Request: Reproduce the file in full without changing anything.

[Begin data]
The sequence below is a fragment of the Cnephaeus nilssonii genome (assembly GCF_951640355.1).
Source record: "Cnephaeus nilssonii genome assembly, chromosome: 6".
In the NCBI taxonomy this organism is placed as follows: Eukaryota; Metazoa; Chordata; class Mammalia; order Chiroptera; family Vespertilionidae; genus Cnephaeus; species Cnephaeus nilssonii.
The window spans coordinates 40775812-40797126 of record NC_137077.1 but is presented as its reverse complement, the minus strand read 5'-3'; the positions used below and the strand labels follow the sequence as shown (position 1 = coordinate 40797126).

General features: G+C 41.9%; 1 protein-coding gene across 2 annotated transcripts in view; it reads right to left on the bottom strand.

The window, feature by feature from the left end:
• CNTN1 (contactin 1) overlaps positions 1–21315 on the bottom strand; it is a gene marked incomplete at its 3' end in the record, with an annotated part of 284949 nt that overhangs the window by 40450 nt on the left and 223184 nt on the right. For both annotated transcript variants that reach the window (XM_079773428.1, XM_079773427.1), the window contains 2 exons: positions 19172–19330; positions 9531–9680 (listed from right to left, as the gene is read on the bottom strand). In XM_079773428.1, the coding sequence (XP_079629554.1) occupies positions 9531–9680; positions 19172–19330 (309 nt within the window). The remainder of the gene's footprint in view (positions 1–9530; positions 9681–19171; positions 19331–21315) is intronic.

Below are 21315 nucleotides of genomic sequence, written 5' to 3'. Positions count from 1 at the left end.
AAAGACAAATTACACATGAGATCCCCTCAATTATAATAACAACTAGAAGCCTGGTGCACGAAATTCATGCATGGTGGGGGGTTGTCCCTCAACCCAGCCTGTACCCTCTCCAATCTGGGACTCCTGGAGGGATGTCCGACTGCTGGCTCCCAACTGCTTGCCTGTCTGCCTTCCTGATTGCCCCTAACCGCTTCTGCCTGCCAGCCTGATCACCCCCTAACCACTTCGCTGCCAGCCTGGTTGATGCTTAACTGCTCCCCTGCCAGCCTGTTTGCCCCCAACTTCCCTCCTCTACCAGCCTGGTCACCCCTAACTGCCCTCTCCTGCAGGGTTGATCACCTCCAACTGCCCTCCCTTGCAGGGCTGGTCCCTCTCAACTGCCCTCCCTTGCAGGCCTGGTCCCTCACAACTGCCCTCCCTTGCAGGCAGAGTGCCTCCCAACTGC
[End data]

The sequence below is a fragment of the Cnephaeus nilssonii genome (assembly GCF_951640355.1).
Source record: "Cnephaeus nilssonii genome assembly, chromosome: 6".
In the NCBI taxonomy this organism is placed as follows: Eukaryota; Metazoa; Chordata; class Mammalia; order Chiroptera; family Vespertilionidae; genus Cnephaeus; species Cnephaeus nilssonii.
The window spans coordinates 40775812-40797126 of record NC_137077.1 but is presented as its reverse complement, the minus strand read 5'-3'; the positions used below and the strand labels follow the sequence as shown (position 1 = coordinate 40797126).

General features: G+C 41.9%; 1 protein-coding gene across 2 annotated transcripts in view; it reads right to left on the bottom strand.

The window, feature by feature from the left end:
• CNTN1 (contactin 1) overlaps positions 1–21315 on the bottom strand; it is a gene marked incomplete at its 3' end in the record, with an annotated part of 284949 nt that overhangs the window by 40450 nt on the left and 223184 nt on the right. For both annotated transcript variants that reach the window (XM_079773428.1, XM_079773427.1), the window contains 2 exons: positions 19172–19330; positions 9531–9680 (listed from right to left, as the gene is read on the bottom strand). In XM_079773428.1, the coding sequence (XP_079629554.1) occupies positions 9531–9680; positions 19172–19330 (309 nt within the window). The remainder of the gene's footprint in view (positions 1–9530; positions 9681–19171; positions 19331–21315) is intronic.

Below are 21315 nucleotides of genomic sequence, written 5' to 3'. Positions count from 1 at the left end.
AAAGACAAATTACACATGAGATCCCCTCAATTATAATAACAACTAGAAGCCTGGTGCACGAAATTCATGCATGGTGGGGGGTTGTCCCTCAACCCAGCCTGTACCCTCTCCAATCTGGGACTCCTGGAGGGATGTCCGACTGCTGGCTCCCAACTGCTTGCCTGTCTGCCTTCCTGATTGCCCCTAACCGCTTCTGCCTGCCAGCCTGATCACCCCCTAACCACTTCGCTGCCAGCCTGGTTGATGCTTAACTGCTCCCCTGCCAGCCTGTTTGCCCCCAACTTCCCTCCTCTACCAGCCTGGTCACCCCTAACTGCCCTCTCCTGCAGGGTTGATCACCTCCAACTGCCCTCCCTTGCAGGGCTGGTCCCTCTCAACTGCCCTCCCTTGCAGGCCTGGTCCCTCACAACTGCCCTCCCTTGCAGGCAGAGTGCCTCCCAACTGC